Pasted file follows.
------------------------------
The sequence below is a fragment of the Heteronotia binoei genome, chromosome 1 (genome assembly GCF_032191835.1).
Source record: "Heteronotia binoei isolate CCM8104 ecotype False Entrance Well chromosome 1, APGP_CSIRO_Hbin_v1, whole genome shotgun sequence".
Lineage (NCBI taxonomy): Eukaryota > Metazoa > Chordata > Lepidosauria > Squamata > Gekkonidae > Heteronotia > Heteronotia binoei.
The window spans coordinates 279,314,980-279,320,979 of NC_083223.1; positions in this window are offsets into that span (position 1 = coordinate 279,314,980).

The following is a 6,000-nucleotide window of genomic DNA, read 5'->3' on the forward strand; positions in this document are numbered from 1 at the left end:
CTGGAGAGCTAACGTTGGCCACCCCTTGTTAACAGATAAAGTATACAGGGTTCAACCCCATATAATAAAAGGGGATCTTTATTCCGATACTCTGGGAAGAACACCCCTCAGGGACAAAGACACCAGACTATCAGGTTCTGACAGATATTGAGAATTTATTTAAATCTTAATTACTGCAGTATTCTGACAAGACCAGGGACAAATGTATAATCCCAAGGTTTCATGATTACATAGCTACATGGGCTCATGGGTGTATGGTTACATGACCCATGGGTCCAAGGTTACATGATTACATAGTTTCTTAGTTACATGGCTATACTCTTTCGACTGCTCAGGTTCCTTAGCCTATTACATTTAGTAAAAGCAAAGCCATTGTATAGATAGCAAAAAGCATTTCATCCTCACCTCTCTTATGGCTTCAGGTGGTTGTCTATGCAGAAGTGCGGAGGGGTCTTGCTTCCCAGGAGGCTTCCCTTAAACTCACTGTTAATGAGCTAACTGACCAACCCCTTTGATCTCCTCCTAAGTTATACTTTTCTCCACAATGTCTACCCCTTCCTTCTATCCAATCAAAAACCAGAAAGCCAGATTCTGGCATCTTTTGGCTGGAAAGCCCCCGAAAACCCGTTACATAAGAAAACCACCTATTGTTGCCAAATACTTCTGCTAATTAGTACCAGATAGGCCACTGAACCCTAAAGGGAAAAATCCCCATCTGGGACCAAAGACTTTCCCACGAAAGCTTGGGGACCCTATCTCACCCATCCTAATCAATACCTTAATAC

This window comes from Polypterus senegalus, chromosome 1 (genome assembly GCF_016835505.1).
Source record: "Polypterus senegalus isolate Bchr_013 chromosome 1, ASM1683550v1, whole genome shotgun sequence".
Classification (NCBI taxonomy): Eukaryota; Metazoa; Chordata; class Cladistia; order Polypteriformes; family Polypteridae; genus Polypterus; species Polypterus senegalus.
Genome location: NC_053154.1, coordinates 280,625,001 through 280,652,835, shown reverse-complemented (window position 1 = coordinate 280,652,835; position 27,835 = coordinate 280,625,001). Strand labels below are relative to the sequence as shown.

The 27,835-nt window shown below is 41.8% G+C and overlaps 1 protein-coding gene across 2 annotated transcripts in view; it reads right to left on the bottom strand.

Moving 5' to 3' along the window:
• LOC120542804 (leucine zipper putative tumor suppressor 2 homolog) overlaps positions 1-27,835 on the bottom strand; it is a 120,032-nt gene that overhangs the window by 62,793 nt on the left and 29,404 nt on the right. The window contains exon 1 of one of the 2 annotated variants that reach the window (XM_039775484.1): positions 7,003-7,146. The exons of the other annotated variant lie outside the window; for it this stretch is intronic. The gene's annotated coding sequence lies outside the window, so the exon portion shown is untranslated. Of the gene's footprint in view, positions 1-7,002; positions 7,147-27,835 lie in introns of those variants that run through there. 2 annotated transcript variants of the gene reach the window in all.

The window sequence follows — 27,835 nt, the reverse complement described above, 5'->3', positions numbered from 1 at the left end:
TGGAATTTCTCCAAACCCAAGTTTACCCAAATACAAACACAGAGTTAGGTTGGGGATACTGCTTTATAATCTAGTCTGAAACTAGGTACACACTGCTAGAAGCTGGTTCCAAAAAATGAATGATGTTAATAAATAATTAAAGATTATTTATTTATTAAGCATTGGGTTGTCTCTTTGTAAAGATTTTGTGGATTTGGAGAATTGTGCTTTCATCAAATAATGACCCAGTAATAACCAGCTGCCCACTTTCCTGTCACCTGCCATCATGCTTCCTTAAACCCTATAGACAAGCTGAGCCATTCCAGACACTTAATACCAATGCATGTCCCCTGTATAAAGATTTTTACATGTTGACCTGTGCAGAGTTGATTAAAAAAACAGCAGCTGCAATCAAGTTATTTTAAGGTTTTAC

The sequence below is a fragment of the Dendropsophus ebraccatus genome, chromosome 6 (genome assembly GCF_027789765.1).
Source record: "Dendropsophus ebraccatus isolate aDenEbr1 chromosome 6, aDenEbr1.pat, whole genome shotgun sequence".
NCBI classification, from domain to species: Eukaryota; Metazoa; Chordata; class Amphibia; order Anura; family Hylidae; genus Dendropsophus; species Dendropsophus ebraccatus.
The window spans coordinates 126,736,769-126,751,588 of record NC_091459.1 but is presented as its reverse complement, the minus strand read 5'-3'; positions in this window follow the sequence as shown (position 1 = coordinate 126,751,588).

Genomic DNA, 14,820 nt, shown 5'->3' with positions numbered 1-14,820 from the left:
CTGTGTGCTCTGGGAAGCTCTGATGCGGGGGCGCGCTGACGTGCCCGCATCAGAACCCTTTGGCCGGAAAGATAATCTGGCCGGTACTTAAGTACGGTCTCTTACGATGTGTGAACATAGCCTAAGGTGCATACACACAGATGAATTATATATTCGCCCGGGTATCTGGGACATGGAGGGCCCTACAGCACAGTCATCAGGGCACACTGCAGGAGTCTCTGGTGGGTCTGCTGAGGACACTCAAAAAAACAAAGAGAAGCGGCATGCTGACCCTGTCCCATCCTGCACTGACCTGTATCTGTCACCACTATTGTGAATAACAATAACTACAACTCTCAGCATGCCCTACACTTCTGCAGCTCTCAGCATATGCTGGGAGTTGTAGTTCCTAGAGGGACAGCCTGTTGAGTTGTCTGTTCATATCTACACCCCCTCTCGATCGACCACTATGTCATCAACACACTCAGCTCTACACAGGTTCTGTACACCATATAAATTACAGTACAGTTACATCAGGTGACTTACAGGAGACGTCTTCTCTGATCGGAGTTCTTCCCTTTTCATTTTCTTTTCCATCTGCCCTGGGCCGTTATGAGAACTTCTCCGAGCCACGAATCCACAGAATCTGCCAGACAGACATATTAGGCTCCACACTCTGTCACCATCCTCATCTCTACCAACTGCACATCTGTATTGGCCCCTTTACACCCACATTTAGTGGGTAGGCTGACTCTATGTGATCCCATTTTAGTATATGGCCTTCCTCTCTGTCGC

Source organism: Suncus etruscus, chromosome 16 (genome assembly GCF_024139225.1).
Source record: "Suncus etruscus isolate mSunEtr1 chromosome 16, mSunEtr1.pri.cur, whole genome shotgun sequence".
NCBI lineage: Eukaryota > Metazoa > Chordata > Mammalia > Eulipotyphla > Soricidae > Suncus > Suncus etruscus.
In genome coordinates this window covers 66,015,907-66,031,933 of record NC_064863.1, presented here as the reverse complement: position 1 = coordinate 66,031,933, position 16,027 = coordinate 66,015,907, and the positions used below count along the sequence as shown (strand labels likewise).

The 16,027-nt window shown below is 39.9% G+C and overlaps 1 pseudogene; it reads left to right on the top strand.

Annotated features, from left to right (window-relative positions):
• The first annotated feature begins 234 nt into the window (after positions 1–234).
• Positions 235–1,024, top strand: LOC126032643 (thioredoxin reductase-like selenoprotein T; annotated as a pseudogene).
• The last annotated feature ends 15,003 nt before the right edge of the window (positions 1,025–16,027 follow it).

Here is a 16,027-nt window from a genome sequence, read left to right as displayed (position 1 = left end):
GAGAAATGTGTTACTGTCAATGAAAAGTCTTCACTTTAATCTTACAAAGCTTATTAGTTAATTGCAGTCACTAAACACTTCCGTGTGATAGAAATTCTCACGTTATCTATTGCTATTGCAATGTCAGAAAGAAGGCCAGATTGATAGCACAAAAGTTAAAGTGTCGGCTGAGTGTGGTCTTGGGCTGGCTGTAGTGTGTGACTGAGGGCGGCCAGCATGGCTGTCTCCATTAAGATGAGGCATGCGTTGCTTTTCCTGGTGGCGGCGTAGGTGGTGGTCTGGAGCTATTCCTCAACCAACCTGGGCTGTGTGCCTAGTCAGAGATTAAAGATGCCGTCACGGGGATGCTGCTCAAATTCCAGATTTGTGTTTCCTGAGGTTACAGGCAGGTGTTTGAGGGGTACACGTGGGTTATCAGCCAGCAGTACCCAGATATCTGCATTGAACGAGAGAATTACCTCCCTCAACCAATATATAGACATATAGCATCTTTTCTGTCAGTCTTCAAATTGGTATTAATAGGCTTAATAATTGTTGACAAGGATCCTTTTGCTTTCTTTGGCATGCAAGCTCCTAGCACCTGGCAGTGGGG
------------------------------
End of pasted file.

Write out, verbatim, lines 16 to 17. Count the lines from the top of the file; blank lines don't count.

The sequence below is a fragment of the Dendropsophus ebraccatus genome, chromosome 6 (genome assembly GCF_027789765.1).
Source record: "Dendropsophus ebraccatus isolate aDenEbr1 chromosome 6, aDenEbr1.pat, whole genome shotgun sequence".